View the WAP plant identification training video:
Strata: Trees 2:47, Shrubs and Small Trees 37:31, Ground Cover 44:08
About the Program
The purpose of the Wetland Assessment Procedure (WAP) is to characterize the ongoing biological condition and health of wetlands by collecting information on vegetation, hydrology, soils, and other pertinent variables in monitored wetlands to accurately characterize the ongoing biological condition and health of each wetland.
The WAP was developed from data collection and analysis performed during 2000-2002 and 2004. The current method was finalized in 2005.
This information will be used for a variety of water management purposes, including wellfield management considerations, the development of minimum flows and levels, and the assessment of recovery in areas that have experienced historic hydrologic and biologic impacts due to groundwater withdrawals. Although the WAP seeks to document and monitor many aspects of wetland health, some of these aspects are not the procedure's focus. Many wetlands also are subject to negative health impacts caused by surrounding land management and drainage practices, encroaching development, cattle operations, exotic plant species introduction, disease, and other variables. However, the WAP attempts to focus on the collection of data that will be used to assess biologic changes caused by the hydrologic effects of groundwater withdrawals.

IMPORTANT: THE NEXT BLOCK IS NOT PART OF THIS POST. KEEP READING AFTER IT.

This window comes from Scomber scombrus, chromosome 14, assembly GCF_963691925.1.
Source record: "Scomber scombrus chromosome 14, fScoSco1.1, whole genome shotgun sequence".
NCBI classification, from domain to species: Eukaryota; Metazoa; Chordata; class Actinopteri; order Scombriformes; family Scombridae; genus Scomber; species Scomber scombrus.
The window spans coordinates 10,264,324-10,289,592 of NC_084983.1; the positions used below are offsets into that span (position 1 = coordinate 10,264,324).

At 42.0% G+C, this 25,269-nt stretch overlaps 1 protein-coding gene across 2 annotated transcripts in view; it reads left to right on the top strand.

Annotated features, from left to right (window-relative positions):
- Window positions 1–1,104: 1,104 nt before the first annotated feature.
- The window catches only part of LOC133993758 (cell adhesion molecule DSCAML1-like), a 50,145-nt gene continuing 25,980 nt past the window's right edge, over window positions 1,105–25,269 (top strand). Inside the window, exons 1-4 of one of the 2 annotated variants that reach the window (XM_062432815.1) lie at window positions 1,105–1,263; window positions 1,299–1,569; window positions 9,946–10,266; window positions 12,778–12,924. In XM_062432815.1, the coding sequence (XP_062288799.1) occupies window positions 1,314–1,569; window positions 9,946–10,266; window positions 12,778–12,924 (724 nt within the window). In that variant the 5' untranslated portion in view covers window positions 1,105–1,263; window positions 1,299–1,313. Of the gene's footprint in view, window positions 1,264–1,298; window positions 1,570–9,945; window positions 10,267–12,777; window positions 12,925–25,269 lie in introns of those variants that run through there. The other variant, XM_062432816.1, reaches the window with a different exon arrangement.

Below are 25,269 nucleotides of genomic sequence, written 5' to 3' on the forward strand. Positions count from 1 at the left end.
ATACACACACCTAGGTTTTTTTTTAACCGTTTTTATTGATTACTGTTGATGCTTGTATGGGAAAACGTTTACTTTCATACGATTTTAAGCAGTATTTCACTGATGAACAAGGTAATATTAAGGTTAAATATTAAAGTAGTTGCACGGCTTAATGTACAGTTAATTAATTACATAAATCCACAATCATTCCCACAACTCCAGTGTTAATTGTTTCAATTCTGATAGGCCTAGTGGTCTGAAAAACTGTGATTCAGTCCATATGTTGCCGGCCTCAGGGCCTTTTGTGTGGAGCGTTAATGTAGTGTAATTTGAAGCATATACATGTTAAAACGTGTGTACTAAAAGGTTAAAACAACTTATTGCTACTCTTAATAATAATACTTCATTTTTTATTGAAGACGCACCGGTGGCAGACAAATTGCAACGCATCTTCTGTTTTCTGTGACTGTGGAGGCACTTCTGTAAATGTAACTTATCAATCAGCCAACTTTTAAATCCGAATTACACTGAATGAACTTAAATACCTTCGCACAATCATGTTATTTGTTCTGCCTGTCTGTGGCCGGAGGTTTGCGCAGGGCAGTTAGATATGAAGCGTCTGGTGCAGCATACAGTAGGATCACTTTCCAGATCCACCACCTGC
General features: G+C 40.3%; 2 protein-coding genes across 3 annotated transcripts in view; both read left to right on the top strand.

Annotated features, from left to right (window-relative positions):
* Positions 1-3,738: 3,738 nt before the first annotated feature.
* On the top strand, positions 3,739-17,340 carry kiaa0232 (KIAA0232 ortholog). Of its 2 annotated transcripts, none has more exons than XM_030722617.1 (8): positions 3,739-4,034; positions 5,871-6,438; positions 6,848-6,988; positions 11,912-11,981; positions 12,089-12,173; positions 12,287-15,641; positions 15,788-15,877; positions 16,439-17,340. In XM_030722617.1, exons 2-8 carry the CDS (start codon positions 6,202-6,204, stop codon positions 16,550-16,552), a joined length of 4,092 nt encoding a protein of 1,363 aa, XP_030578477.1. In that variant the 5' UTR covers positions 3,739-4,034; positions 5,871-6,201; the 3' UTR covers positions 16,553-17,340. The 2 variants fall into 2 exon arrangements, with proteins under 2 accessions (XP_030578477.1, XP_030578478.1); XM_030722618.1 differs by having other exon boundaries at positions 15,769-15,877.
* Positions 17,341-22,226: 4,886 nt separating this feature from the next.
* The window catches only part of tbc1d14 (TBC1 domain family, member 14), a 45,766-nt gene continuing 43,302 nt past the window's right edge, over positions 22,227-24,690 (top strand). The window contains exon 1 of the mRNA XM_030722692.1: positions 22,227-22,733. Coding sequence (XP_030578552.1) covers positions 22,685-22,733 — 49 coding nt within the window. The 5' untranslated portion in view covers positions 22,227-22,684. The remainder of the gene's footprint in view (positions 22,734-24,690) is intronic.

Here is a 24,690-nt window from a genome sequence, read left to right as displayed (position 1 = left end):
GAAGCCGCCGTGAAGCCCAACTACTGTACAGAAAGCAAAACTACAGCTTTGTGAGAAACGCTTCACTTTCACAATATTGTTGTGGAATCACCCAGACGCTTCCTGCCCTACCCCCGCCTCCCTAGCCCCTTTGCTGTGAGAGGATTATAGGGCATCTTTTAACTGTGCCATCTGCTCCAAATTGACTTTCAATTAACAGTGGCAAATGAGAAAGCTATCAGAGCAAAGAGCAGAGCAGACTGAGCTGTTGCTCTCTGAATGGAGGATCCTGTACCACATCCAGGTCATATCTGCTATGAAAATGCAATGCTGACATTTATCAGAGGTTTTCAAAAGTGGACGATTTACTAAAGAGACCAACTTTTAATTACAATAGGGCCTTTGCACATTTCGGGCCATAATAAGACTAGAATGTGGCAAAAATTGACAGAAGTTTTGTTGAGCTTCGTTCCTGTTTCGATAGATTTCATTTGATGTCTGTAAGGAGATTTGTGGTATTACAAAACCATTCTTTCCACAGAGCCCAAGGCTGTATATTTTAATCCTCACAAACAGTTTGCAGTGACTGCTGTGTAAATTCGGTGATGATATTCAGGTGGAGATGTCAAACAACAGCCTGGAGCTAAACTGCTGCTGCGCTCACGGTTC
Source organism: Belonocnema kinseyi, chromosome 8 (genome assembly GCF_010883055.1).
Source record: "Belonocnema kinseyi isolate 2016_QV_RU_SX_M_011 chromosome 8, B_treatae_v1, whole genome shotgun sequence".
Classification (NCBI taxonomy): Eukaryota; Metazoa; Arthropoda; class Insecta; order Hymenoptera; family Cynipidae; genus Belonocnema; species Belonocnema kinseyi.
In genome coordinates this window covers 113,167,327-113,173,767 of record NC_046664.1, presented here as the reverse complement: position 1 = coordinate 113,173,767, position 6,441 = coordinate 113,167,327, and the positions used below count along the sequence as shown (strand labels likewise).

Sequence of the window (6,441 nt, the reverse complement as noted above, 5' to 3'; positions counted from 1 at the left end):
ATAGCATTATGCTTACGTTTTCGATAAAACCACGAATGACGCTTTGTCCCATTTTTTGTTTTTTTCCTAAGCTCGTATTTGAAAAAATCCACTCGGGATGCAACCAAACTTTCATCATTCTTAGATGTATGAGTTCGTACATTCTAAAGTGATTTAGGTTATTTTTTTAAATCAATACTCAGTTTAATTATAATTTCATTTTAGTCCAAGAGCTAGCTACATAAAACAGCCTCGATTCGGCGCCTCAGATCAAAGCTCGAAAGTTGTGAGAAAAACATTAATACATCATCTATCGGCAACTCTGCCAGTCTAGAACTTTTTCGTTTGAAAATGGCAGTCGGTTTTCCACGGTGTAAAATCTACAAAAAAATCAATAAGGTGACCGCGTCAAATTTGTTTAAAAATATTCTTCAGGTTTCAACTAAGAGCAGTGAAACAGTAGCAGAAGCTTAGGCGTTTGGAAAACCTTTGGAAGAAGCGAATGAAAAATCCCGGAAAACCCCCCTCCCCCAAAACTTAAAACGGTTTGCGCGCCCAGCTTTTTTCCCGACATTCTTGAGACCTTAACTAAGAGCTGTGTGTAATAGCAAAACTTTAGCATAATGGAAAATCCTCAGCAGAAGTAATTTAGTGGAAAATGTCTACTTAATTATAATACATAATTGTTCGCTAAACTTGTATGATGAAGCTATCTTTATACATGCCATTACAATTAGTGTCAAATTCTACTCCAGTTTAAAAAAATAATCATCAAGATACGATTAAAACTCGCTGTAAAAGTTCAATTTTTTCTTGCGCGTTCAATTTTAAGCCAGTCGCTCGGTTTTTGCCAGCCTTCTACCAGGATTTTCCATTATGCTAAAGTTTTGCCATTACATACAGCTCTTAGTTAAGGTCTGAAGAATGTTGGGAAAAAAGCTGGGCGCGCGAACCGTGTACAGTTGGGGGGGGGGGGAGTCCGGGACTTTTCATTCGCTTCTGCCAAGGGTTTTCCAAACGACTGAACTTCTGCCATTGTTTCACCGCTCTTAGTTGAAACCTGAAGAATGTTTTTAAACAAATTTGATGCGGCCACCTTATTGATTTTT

The District provides WAP training annually in April. Details on the location and exact dates will be listed when determined.
Below are the most recent documents needed to apply the WAP in the current year. These documents should be reviewed prior to training, and prior to performing WAPs.